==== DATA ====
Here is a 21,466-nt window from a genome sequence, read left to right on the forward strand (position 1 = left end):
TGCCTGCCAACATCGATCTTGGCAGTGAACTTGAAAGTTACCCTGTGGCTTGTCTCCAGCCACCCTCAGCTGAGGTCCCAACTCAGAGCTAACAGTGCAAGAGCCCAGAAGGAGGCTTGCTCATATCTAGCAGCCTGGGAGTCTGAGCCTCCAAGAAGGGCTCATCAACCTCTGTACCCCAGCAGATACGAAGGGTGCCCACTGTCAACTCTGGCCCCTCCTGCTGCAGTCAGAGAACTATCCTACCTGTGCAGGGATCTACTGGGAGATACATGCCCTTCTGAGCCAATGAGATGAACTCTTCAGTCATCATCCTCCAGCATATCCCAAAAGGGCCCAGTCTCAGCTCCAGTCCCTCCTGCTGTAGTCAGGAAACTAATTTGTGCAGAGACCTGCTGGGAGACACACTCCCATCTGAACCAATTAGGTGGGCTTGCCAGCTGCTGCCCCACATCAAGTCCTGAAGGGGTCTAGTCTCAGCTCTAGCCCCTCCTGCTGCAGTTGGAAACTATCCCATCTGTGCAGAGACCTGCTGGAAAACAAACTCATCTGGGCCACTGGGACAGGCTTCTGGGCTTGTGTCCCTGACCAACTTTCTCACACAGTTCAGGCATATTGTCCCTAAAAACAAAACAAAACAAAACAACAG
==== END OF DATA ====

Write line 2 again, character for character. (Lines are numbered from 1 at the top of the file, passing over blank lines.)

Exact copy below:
TGCCTGCCAACATCGATCTTGGCAGTGAACTTGAAAGTTACCCTGTGGCTTGTCTCCAGCCACCCTCAGCTGAGGTCCCAACTCAGAGCTAACAGTGCAAGAGCCCAGAAGGAGGCTTGCTCATATCTAGCAGCCTGGGAGTCTGAGCCTCCAAGAAGGGCTCATCAACCTCTGTACCCCAGCAGATACGAAGGGTGCCCACTGTCAACTCTGGCCCCTCCTGCTGCAGTCAGAGAACTATCCTACCTGTGCAGGGATCTACTGGGAGATACATGCCCTTCTGAGCCAATGAGATGAACTCTTCAGTCATCATCCTCCAGCATATCCCAAAAGGGCCCAGTCTCAGCTCCAGTCCCTCCTGCTGTAGTCAGGAAACTAATTTGTGCAGAGACCTGCTGGGAGACACACTCCCATCTGAACCAATTAGGTGGGCTTGCCAGCTGCTGCCCCACATCAAGTCCTGAAGGGGTCTAGTCTCAGCTCTAGCCCCTCCTGCTGCAGTTGGAAACTATCCCATCTGTGCAGAGACCTGCTGGAAAACAAACTCATCTGGGCCACTGGGACAGGCTTCTGGGCTTGTGTCCCTGACCAACTTTCTCACACAGTTCAGGCATATTGTCCCTAAAAACAAAACAAAACAAAACAACAG